At around 2 pm on May 9, Mohammad Abbas* stood in front of his building, inspecting the damage.
“This will cost me a loss of at least Rs 20,000,” he said looking at the last rods of metal scaffolding being dismantled. Speaking on condition of anonymity, he said he might put the scaffolding back “in a few days”.
A few hours before, at around 11.30 am, a bulldozer with South Delhi Municipal Corporation workers had made its way towards a busy market in the Muslim-dominated area of Shaheen Bagh. The vehicle stopped outside Abbas’s Van Heusen shop.
Within minutes, hundreds of residents, party workers from the Congress and Aam Aadmi Party surrounded the bulldozer, restricting it from touching any building. Meanwhile, personnel from the Delhi police and CRPF controlled the crowd. The advocate Arfa Khanum, Congress media cell vice-chairman Parvez Alam, the party's Delhi unit leaders Ashu Khan, Hidayatullah Gentle and his wife along with few more party workers when they tried to stop the demolition.
By 12.30 pm, AAP's Okhla MLA Amanatullah Khan and Congress leader Imran Pratapgarhi reached the spot. A few senior residents, SDMC workers, police and political leaders engaged in a conversation for about 20 minutes.
Six shopkeepers told Newslaundry they received no notice about the demolitions.
Calling Abbas’ scaffolding structure an illegal encroachment, the SDMC workers said they were going to tear it down. Eventually the group decided that local residents would themselves take down the structure, instead of the bulldozer. It took another 20 minutes for the structure to be removed.
Once the scaffolding was removed, the bulldozer retreated and sped off. It did not demolish any buildings in Shaheen Bagh today.
‘Did not receive notice’
Abbas has owned the building since 2008. Two weeks ago, he put up the scaffolding in order to better display a Van Heusen signboard outside. Now, the scaffolding has been removed while the board itself hasn’t been put up.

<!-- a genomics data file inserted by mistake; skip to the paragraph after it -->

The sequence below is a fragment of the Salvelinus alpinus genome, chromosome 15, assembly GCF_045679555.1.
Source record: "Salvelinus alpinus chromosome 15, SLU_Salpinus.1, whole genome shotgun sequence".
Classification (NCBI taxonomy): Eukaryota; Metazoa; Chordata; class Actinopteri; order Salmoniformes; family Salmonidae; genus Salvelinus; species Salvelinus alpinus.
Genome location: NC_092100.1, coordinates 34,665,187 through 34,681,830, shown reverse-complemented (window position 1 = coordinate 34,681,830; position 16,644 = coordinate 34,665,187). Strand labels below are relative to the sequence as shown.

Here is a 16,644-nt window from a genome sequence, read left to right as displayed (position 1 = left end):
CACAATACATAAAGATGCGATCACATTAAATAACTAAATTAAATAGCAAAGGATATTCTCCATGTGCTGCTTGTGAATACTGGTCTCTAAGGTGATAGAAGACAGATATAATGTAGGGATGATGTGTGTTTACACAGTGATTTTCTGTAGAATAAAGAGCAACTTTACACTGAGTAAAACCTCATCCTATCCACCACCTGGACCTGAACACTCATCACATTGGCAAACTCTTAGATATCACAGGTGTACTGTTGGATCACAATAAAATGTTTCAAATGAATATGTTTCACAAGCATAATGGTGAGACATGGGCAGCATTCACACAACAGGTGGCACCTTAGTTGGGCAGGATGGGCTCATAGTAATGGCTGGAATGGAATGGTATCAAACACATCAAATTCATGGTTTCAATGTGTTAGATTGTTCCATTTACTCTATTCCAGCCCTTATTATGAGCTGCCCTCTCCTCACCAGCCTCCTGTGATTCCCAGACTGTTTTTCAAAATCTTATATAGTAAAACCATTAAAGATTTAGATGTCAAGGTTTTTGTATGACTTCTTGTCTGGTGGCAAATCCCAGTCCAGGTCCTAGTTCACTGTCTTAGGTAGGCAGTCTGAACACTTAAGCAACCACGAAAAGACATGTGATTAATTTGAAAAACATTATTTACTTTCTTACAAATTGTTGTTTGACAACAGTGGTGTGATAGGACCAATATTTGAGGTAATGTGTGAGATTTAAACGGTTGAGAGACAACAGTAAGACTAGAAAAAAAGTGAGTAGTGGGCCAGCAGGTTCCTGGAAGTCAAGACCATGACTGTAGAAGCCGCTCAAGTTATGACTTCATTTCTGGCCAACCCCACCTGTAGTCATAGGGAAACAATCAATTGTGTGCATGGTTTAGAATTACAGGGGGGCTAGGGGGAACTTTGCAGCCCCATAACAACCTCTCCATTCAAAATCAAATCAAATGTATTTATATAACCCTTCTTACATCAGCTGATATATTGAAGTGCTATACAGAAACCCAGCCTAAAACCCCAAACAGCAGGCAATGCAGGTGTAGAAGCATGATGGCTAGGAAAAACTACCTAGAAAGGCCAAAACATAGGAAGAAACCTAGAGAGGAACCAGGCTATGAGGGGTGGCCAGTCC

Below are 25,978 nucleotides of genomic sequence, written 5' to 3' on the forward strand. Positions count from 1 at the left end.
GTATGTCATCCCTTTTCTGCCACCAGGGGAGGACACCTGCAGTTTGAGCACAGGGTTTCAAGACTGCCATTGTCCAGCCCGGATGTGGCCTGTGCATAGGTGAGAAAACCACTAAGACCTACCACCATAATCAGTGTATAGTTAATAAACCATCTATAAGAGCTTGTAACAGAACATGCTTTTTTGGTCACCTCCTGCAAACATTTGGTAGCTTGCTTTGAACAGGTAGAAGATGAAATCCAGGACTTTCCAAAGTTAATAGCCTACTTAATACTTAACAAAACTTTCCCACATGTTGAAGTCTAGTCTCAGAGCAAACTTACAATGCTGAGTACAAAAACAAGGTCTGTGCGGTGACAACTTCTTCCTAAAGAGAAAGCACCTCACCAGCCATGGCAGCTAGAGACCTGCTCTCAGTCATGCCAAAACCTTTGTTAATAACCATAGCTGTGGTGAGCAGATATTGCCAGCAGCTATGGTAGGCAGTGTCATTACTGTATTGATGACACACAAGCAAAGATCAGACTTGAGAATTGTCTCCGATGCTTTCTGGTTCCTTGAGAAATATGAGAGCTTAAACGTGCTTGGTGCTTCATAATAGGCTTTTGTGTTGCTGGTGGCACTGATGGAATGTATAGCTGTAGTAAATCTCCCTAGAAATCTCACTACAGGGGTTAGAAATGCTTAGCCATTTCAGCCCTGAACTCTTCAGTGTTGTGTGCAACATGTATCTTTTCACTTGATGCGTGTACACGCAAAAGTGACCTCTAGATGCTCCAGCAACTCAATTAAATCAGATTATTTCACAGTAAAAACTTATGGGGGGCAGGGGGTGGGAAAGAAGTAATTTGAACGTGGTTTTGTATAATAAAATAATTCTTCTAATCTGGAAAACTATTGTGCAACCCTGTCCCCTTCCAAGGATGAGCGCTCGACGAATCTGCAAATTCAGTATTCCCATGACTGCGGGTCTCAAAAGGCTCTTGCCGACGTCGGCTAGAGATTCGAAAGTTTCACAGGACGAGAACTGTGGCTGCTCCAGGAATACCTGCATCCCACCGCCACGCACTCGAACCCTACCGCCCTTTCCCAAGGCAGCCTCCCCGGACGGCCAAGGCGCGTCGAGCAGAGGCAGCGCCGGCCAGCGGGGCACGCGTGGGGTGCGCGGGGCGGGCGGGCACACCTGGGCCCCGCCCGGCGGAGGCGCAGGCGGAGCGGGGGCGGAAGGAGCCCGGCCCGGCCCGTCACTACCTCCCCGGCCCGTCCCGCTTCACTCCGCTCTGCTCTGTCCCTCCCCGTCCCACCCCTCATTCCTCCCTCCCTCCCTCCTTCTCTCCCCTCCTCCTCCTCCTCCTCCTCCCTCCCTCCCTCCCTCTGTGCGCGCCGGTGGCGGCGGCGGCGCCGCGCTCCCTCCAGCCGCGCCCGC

Abbas said he wasn’t involved in any of the conversations regarding the demolition, even as politicians, residents and SDMC workers huddled together.
“No politician, no worker spoke to me about the demotion,” he said. “And neither did I receive any official notice for anyone regarding this demolition drive.”
According to the , the civic body needs to give at least five days of notice to the owner of any building constructed illegally. During this time, the owner can make required changes. If the owner fails to do so, the demolition drive takes place.
But on April 25, SDMC mayor Mukesh Suryana : “Under the MCD Act, a notice is not given to remove encroachment but where people have constructed illegal buildings, we have already served them notices.”
A few shops away, on the same road, Mohammad Zahid Ahmed, 35, told Newslaundry he reached work earlier than usual. Zahid has run a luggage store in Shaheen Bagh since 2003. The previous day, shopkeepers in the area had been abuzz with the news of an anti-encroachment drive, scheduled to take place the following day.